<p>DEFMAT: Defect Chemistry in Electrochemical Materials </p> Gauss Centre for Supercomputing e.V.

MATERIALS SCIENCE AND CHEMISTRY

DEFMAT: Defect Chemistry in Electrochemical Materials

Principal Investigator:
Ulrich Aschauer

Affiliation:
Department of Chemistry and Biochemistry, University of Bern, Switzerland

Local Project ID:
pn69fu

HPC Platform used:
SuperMUC of LRZ

Date published:

Defects are always present in materials and in many cases determine their functional properties. For example, the unconventional superconductivity in SrTiO3 (the ability of a material to conduct electricity without resistance) or the charging and discharging of lithium-ion batteries rely on atomic vacancies (missing atoms), oxygen vacancies in the former and lithium vacancies in the latter case. Despite their abundance and their importance for applications, the quantum-mechanical computation of the electronic structure of defects still represents a considerable challenge. This is due to the fact that often large volumes with many atoms need to be calculated, that defects break the symmetry of the material, requiring sampling of many structural permutations, while, at the same time, highly accurate and therefore computationally intensive approaches are required. This last statement is particularly true for transition metal oxides that are crucial for many applications and that were the focus of the DEFMAT project. These challenges can be tackled by increased computational power, improved methods or a combination thereof.

The project DEFMAT used resources awarded via the Partnership for Advanced Computing in Europe (PRACE) and provided by SuperMUC at the Leibniz Supercomputing Center to carry out density functional theory (DFT) defect calculations of materials relevant in energy applications. As such the team calculated Raman spectra of LiCoO2 that, in conjunction with experimental measurements of these spectra, allow to follow the structural evolution during charging and discharging of this important class of lithium-ion battery cathode materials and to understand what can lead to their failure. The main challenge was to perform these computationally costly calculations at a speed compatible with the experimental investigation, for which SuperMUC was an ideal resource.

The team also calculated the effect of defects forming on a dissolving metastable surface on the (photo)electrocatalytic performance. The extensive sampling of many defect configurations on surfaces of different materials could only be carried out due to access to advanced supercomputing resources. The obtained results reveal that the right defect configurations can result in sites with very high catalytic activities. This opens the path towards a more targeted design of defective surfaces with high catalytic activity, exploiting this so-called activity-stability relation.

Finally, the team also worked on novel computational methods applied to defects that will enable DFT calculations of defects with a similar accuracy than state-of-the-art methods, however at a much-reduced computational cost. This will either allow for faster turn-around times or the ability to tackle larger calculations in the future. The SuperMUC resources were used to develop and benchmark a self-consistent and site-dependent DFT+U(+V) approach that properly captures the altered atomic environment around a defect. The extremely good performance of the code allowed the team to use a large number of nodes on SuperMUC to validate the approach also for very large volumes. The developed approach has the potential to play an important role in future defect calculations as shown by the large interest of the scientific community.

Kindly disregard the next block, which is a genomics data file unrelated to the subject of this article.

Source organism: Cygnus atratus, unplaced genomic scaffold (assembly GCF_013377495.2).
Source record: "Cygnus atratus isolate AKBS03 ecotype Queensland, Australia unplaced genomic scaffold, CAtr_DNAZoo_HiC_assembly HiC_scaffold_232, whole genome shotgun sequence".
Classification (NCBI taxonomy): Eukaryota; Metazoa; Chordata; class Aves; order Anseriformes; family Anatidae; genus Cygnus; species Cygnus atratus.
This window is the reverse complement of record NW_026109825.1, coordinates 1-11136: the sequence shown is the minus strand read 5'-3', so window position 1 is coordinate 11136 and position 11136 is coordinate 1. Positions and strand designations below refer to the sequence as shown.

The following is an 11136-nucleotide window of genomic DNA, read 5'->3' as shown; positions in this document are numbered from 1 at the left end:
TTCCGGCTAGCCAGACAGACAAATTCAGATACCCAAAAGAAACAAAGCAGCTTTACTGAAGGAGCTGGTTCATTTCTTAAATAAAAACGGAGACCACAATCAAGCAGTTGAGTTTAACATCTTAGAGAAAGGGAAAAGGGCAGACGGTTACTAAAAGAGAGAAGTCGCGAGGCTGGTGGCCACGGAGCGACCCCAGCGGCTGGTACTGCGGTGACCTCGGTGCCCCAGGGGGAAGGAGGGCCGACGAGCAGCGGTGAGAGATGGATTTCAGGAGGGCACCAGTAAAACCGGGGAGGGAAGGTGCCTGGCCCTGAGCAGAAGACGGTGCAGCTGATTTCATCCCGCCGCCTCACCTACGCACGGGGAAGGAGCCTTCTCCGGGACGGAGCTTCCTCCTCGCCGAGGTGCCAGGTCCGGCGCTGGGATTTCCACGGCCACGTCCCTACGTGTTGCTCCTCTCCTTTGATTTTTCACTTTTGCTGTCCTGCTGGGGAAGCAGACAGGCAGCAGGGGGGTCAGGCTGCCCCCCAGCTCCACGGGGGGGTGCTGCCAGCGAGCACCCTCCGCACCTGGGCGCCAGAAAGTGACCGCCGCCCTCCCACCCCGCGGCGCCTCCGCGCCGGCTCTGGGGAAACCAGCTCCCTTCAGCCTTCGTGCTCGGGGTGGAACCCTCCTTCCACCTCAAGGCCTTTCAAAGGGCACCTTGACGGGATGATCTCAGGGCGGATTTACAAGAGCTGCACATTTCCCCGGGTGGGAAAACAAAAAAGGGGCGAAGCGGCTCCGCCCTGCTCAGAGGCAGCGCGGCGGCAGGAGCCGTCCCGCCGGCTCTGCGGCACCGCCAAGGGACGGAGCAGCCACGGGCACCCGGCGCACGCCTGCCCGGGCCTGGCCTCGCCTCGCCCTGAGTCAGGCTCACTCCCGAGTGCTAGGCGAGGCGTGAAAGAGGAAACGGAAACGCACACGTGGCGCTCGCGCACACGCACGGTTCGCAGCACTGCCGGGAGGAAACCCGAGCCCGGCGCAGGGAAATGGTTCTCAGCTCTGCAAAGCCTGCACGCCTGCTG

All results obtained by the DEFMAT project were published in leading chemistry and physics journals.

Publications supported by the project

Vonrüti N., Aschauer U., "Band-gap engineering in AB(OxS1-x)3 perovskite oxysulfides: a route to strongly polar materials for photocatalytic water splitting", J. Mat. Chem A, 7, 15741, 2019

Ricca C., Timrov I., Cococcioni M., Marzari N., Aschauer U., "Self-consistent site-dependent DFT+U study of stoichiometric and defective SrMnO3", Phys. Rev. B, 99, 094102, 2019

Vonrüti N., Aschauer U., "The role of metastability in enhancing water-oxidation activity", PCCP, 21, 24354-24360, 2019

Flores E., Novák P., Aschauer U., Berg E., "Cation ordering and redox chemistry of layered Ni-rich NCMs: an operando Raman spectroscopy study", Chem. Mater., in press, DOI: 10.1021/acs.chemmater.9b03202

Bouri M., Aschauer U., "Density functional theory study of the oxygen evolution activity on Sr2TaO3N surfaces", Chem. Mater, in press, DOI: 10.1021/acs.chemmater.9b02294

Ricca C., Timrov I., Cococcioni M., Marzari N., Aschauer U., "Self-consistent DFT+U+V study of oxygen vacancies in SrTiO3", submitted

Scientific Contact

SNF Prof. Dr. Ulrich Aschauer
Universität Bern
Departement für Chemie und Biochemie
Freiestrasse 3, CH-3012 Bern (Switzerland)
Tel. +41 (0)31 631 5629
e-mail: ulrich.aschauer [@] dcb.unibe.ch
www.dcb.unibe.ch

LRZ project ID: pn69fu

January 2020

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Tags: Materials Science Chemistry LRZ University of Bern